I took a few semesters of Mandarin in college. It was a lot of fun. The thing is, the curriculum was mainly focused around reading and writing, and there wasn’t a whole lot speaking and listening going on.
In my opinion, a lot of school language curricula focus too much on reading and writing and not enough on speaking and listening. In a way, it’s hard to blame them. It’s much easier to give a test on reading and writing proficiency than on speaking and listening skill. Unfortunately, as I mentioned last week, the way we go about learning languages in schools is usually not optimal for actually learning the language, and the cramming-testing-forgetting model is just one reason.
Here’s why focusing on reading and writing, at the expense of speaking and listening, is a problem:
Different skills involved
Humans have been capable of oral language for around fifty thousand years, give or take. Written language has only been around for a few thousand years, and most of that time only a very small proportion of people could use it. In fact, to this day there are still many languages that have no writing system, but that are, by definition, spoken by all their speakers.
Written language is a development patterned directly after spoken language. Some writing systems, such as the ones used in Korean and Spanish, are highly phonetically correlated to their spoken forms. Other systems, such as the ones used in Chinese, some Japanese, and, to a much lesser extent, English, sacrifice phonetic correlation for a variety of reasons, such as retaining etymological spellings, or because of dialectal variation.
All written languages exist as tools to preserve speech in time. Whereas speaking and listening are exercises that involve timeliness, with reading and writing, you can take as long as you want, and go back and reread or rewrite the written material if you need to, as many times as you want.
The thing is, speaking and listening use mental processes that aren’t used when reading and writing, so if you’re learning your language in order to talk to real, live, people, then you’ll have to use certain skills you won’t develop if you focus mainly on reading and writing.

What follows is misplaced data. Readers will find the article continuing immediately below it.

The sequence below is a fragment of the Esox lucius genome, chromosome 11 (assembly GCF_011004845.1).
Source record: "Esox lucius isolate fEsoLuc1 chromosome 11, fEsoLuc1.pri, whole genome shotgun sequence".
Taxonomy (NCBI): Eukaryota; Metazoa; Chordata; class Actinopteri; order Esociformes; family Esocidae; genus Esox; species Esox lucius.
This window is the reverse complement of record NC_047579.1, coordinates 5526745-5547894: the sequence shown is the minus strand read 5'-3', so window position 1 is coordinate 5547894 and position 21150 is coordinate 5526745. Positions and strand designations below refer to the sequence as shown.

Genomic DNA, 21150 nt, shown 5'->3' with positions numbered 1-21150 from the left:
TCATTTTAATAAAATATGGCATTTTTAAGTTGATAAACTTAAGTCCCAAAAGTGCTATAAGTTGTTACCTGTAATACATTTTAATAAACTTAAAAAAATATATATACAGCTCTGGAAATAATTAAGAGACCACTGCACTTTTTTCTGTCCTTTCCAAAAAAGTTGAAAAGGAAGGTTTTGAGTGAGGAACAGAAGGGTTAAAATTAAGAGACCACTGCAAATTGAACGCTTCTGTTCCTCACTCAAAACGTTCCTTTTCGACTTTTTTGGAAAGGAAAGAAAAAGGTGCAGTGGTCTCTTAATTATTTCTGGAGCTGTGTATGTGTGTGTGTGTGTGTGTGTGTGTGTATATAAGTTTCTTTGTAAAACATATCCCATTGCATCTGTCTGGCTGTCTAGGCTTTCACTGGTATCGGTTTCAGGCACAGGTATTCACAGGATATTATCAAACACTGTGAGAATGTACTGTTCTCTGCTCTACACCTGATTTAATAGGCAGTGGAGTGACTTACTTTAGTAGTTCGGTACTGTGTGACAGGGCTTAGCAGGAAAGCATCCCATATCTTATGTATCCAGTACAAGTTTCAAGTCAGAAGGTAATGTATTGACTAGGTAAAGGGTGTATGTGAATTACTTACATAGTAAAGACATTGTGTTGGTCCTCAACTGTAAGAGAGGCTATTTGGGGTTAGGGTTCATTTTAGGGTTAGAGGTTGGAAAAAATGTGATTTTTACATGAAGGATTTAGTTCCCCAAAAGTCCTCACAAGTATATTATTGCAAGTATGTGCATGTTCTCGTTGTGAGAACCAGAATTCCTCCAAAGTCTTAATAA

Overextending yourself early on
Here’s another thing worth considering: because written and oral language use different mental processes, and the difference depends on how phonetic the writing system is, you might be overexerting yourself trying to learn to speak, understand, read, and write in the language all at the same time.
Let’s use Mandarin as an example, because it has one of the least transparently phonetic writing systems, although this could also apply to languages with scripts you merely haven’t been able to learn yet, such as Arabic or Hindi. When you learn a new vocabulary word in Chinese, you have to learn how to say the word and how to write it.
This means that for every word you learn, you have to keep track of two new facts, effectively doubling the work you have to do. If, instead of trying to learn all these new words and how to write them all at once, you first learned how to speak and understand the language, and then, after you have a decent grasp of the words, you learned how to read and write the language, a lot of the guesswork will be done for you. You’ll have created mental stepping stones to get you to your goal, rather than trying to reach it all in one leap.
Here’s where we get into the “yeah, but”s. If you can’t read at all in the language, you limit yourself to valuable input. In the Mandarin Chinese example, there is a commonly used Romanization system called pinyin, which uses the Latin letters familiar to speakers of European languages to write Mandarin, but it’s much less common to find books, news articles, blogs, etc., in pinyin than in Chinese characters.
If you’re learning the language to further your business prospects, you’ll most likely want to learn to read and write eventually. And of course, if your language goal is purely to learn to read the language, such as for literature in languages such as Biblical Hebrew or Classical Latin, then the advice here is basically moot.
I don’t mean to suggest that you should avoid learning to read and write. Just remember to not overextend yourself in the written language at the expense of the spoken language. Don’t use relatively decent writing and listening proficiency as an excuse for poor speaking and listening. After all, what use is it to be able to read street signs in your language if you’re unable to actually speak to the people you learned the language in order to be able to communicate with in the first place?